Despite being part of essential services, production of pharmaceuticals in the Baddi-Barotiwala-Nalagarh industrial belt of Himachal Pradesh has suffered a blow following the lockdown with many units, especially MSMEs, suspending operations or running at sub-optimal capacity.
According to employees in the industry, disruptions in allied services such as supply of raw materials, transport, packaging and stringent lockdown conditions have led to a drastic decline in pharmaceutical manufacturing.
Rajeev Gupta, president of the Himachal Drug Manufacturers’ Association, said the overall output of the pharmaceutical industry has dipped below 25 per cent, and 70 per cent of the units in the state are running with a workforce capacity of 25 per cent or below.
“Following the Janata Curfew, we voluntarily shut down all units for a few days. After resuming work, the government has been supportive, but the allied industries such as logistics have been disrupted. Raw materials are mostly transported from other states and many of the employees come from the Tricity, but it has been a different story since the borders were sealed,” he said.
D K Tiwari, managing director of Tiwari Chemicals, said production in his plant has fallen by more than 90 per cent because of lack of raw materials and active pharmaceutical ingredients, or APIs. “While large plants may buy APIs in bulk, most MSMEs buy small stocks of raw materials on a daily basis as per their needs. For example, for formulating Crocin from paracetamol API, around 40 other ingredients are needed. How do we get those?” he asked.
Dheeraj Singh from Adore Life Sciences said the pharmaceutical industry has a high dependence on allied services. “The packaging industry is shut down, and is located in neighbouring Tricity and Haryana. Raw materials come from Mumbai, Delhi and Chandigarh. Even for units which have resumed operations, it would be difficult to sustain operations beyond a week if the situation does not change,” he said.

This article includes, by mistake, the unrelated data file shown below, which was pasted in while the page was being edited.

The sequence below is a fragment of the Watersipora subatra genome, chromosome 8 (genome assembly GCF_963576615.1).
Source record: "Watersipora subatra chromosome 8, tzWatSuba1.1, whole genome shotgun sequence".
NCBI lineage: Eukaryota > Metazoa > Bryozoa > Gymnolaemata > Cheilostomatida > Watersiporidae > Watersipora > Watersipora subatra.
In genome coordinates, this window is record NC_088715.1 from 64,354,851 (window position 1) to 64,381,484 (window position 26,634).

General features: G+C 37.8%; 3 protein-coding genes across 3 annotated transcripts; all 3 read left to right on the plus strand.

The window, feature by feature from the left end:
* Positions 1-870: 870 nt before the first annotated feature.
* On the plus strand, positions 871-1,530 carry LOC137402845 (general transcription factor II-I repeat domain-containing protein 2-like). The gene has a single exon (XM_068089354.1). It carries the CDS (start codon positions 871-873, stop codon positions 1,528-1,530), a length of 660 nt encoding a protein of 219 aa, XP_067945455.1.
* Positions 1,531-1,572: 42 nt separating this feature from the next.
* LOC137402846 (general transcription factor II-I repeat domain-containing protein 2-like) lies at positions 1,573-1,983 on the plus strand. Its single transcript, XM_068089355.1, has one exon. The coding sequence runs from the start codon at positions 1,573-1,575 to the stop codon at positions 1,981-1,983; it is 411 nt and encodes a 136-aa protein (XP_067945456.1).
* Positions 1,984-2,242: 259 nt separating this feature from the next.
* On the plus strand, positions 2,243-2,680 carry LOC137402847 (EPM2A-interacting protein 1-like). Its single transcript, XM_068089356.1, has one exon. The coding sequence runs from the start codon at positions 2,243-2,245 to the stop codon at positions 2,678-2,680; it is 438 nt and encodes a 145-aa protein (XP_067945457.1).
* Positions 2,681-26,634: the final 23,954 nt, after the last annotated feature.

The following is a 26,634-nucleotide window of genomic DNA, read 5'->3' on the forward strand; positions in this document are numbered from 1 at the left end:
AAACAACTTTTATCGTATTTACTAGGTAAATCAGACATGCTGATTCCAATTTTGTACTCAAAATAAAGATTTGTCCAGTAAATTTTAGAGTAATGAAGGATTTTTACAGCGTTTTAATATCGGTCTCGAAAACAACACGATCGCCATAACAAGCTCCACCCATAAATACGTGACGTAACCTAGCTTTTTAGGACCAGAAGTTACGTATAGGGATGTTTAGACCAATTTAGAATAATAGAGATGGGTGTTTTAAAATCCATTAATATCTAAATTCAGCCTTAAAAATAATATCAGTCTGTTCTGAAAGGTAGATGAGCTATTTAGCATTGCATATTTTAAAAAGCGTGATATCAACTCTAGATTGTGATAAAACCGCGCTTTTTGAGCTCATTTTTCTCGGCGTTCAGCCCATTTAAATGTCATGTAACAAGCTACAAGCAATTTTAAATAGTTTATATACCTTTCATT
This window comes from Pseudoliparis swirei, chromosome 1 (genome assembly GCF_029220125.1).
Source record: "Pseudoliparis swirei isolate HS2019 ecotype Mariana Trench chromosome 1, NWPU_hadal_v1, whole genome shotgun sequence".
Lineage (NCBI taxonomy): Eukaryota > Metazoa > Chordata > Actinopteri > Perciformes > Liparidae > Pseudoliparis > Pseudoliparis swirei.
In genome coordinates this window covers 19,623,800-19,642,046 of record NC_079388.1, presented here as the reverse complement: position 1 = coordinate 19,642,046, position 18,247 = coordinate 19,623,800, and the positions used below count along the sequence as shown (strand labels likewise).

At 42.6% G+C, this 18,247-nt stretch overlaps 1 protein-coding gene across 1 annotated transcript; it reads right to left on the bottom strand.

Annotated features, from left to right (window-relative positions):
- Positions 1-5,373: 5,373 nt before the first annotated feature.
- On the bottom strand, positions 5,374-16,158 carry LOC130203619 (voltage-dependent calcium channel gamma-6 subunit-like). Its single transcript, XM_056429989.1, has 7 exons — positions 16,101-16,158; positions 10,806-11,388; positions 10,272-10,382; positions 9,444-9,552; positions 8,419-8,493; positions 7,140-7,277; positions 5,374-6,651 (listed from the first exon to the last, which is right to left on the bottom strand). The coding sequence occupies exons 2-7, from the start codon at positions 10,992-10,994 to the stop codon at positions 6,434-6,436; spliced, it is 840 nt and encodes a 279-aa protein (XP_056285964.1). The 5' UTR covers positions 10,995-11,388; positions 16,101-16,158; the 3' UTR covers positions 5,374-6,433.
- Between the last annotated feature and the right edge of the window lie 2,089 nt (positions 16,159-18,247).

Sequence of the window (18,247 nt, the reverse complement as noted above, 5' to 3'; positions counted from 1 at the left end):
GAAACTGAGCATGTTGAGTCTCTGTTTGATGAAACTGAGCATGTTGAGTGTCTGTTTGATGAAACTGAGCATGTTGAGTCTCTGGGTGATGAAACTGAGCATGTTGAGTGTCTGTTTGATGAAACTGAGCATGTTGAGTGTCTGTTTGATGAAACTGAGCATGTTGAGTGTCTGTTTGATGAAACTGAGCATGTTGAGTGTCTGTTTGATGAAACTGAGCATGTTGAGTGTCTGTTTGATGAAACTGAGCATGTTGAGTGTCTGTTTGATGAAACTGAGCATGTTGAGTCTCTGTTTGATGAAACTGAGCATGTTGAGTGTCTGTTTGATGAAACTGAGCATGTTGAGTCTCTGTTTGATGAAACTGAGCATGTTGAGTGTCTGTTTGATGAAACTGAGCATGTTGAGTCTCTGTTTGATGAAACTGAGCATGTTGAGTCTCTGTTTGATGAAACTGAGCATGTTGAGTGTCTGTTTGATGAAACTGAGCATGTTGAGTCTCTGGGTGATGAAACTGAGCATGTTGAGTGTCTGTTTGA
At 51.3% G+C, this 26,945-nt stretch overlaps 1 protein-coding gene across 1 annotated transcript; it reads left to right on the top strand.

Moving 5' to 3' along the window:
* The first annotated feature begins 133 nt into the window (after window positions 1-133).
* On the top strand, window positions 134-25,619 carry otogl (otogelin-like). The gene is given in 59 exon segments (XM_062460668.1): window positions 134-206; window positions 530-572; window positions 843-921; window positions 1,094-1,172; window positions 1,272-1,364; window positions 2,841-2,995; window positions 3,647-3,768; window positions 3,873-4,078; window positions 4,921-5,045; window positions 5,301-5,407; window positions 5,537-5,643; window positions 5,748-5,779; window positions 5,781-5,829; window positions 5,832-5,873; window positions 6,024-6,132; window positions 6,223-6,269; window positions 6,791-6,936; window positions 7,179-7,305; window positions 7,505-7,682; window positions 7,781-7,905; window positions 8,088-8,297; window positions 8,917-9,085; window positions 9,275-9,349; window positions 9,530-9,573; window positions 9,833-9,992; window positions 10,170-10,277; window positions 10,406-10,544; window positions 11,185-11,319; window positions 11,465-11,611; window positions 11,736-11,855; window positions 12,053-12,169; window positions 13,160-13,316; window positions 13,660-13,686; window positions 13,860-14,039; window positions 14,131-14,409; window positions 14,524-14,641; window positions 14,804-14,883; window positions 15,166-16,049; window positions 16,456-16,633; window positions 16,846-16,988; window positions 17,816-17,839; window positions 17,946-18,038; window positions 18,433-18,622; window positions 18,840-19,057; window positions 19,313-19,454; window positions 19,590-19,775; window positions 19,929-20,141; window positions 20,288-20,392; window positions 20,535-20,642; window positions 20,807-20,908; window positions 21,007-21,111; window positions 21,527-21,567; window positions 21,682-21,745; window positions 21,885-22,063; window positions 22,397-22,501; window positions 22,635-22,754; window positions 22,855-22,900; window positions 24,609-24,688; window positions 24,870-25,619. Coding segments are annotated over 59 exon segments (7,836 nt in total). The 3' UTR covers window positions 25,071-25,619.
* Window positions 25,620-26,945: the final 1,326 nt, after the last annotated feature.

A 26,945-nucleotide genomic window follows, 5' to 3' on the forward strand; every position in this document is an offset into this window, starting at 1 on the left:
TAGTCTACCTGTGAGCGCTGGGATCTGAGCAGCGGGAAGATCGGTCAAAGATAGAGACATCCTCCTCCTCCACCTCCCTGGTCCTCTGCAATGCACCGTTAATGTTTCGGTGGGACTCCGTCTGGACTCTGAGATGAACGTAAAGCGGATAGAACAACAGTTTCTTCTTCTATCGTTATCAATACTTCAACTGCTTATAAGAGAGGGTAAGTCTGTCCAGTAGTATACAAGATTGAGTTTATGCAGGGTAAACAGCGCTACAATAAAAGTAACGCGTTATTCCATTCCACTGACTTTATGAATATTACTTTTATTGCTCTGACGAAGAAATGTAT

According to Gupta, all the plants have been asked to ensure shelter for the workforce in the premises of the unit, and many units have suspended production due to shortage of housing capacity. “We have requested the Centre to develop a mechanism to solve these issues so that manufacture of essential drugs is not hit. We have also asked them to pay 50 per cent share of the ESI funds to the workers during the period of crisis,” he added.
On Monday, Chief Minister Jai Ram Thakur asked officials of the industries department to “ensure proper functioning of industrial units engaged in pharmaceutical and food processing so that there was no scarcity of life-saving drugs”. He also asked the department to ensure that the management of industrial units provide salary to the workers without any delay and said that the resumption of manufacturing would also help in redressing the issue of exodus of workers.
Officials said several new plants have started the manufacture of sanitisers after speedy grant of licences by the licensing authority.
Since January, the pharmaceutical industry had also been facing the issue of shortage of APIs imported from China. A report by Care Ratings Ltd on the industry-wise impact of COVID-19 released on Monday said that due to control of the outbreak in China, factories producing bulk drugs or APIs have restarted, though with limited capacity.